The following list was prepared by Forbes, in partnership with the C-Level/CEO Program at the Getulio Vargas Foundation (FGV-SP). Publicly traded companies were filtered using the VEC Value Creation methodology, looking at financials for 2010-2017, then 2018 financials were evaluated to check for consistency in the final year. Companies whose CEOs started in 2018 or 2019 were excluded, to ensure that the CEO had some relationship with the value created by the company over the period of evaluation. In the case of women, given that there are fewer of them in upper management, CEOs were rated on how well they are known on the market. Professors Oscar Malvessi, João Lins, and Gilberto Sarfati contributed to the compilation of the list, for which we thank them.



At the helm of the global company since May of 2015, the CEO focuses on the client, continuously seeks efficiency, and values employees.
Investing in the diversification of markets and technological innovation, he has managed to achieve growth and earnings on the order of billions over his tenure. He won’t tell us his formula for success, but he does reveal the three-pronged philosophy that guides his work: focus on the client, a continuous quest for efficiency, and valuing employees. “It’s very simple, but it’s proven to be effective.”

Carlos Affonso Seigneur d’Albuquerque is a business administrator par excellence. He holds a bachelor’s of Economics from PUC-RJ, a specialization in Advanced Management from Harvard Business School, and an MBA in Finance and Corporate Management from renowned Brazilian universities IBMEC-RJ and Coppead-UFRJ. But his story is much more connected to digital security than to his career as an executive. He started at Valid as Treasury Manager in 1996, when the company was still part of an American multinational. Since then, he has moved up through various positions, including Finance Officer and Investor Relations Officer, until finally reaching CEO in May 2015, leading the global company with a 10-figure revenue.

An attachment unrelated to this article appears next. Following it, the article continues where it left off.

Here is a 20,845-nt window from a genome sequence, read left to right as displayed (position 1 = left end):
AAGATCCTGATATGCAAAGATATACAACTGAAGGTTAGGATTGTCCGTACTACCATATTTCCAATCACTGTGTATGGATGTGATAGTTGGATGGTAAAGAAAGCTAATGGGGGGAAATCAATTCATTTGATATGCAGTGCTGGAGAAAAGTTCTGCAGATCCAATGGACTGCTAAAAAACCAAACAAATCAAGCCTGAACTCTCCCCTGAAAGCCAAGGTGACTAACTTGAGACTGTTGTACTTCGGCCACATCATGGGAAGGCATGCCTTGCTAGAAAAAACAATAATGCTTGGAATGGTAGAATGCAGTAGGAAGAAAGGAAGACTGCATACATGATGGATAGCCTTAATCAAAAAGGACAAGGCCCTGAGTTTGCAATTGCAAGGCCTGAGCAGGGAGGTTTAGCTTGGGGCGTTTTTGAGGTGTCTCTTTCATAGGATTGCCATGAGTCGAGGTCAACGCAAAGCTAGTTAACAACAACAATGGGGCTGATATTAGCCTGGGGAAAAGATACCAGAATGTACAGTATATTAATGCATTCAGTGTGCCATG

Valid has had an interesting trajectory. It arrived in Brazil 1957 as a small subsidiary of Thomas de la Rue, a British company offering high-security paper services. In 1993, it was purchased by American Bank Note, a global payment technologies company; it gained its independence in 2006 with an IPO on the Bovespa. Now publicly traded, it expanded internationally and was renamed as Valid in 2010.
Today, the company is a Brazilian global giant with a presence in 17 countries over five continents; some highlights of its performance include: it is the largest company in terms of issuance of identification documents in Brazil, the fifth-largest producer of SIM Cards in the world, and it is among the world’s ten largest manufacturers of banking cards.

The CEO is one of the people behind these achievements. Albuquerque accepted to lead Valid right in the eye of the hurricane that was the economic crisis. According to him, Valid’s global presence was also a crucial factor in getting through the economic crisis in Brazil. “This type of setting brings difficulties and risk, but at the same time, multiple opportunities. We took that time to analyze our deficiencies and reaffirm our expertise.” We restructured our head office and our American subsidiary, leading to a cost reduction. “By doing this, we managed to emerge much stronger from the turbulence of the crisis, and more prepared for a market that is undergoing massive transformation.”

Valid has two main business streams: identification and security (which is at the company’s core), and the credit card, SIM card, and paper printing markets. As the leader of 6,000 employees, Albuquerque focuses on the human factor; he says that forming a united team with an aligned vision is the biggest accomplishment of his leadership. “That was an essential step for the long journey we have embarked on. We don’t expect unanimity, but rather convergence: when we determine what is to be done, we move forward with a finely tuned team and with clarity of each person’s role.”

This positive outlook can also be seen in his personal life. This cheerful 51-year old from Rio says that being with his family is the bedrock of his life. “It’s with them that I regain my energy and am inspired to keep moving forward,” he says. And the path is long. With a revenue of R$ 1.73 billion in 2018, one of the company’s primary challenges is to continue to be relevant for its different types of clients, which include everything from governments to banks, fintechs, retailers, freelancers, and automakers. Each of these has their specific security-related needs.

The prospects for the future are “challenging and motivating.” The good results from the past few years make him optimistic about the future. “We have worked very hard in our quest for excellence, by understanding the needs of our clients and staying on top of the current digital transformation. Every time we read about the difficulties facing the market, we see that Valid’s solutions make even more sense.”

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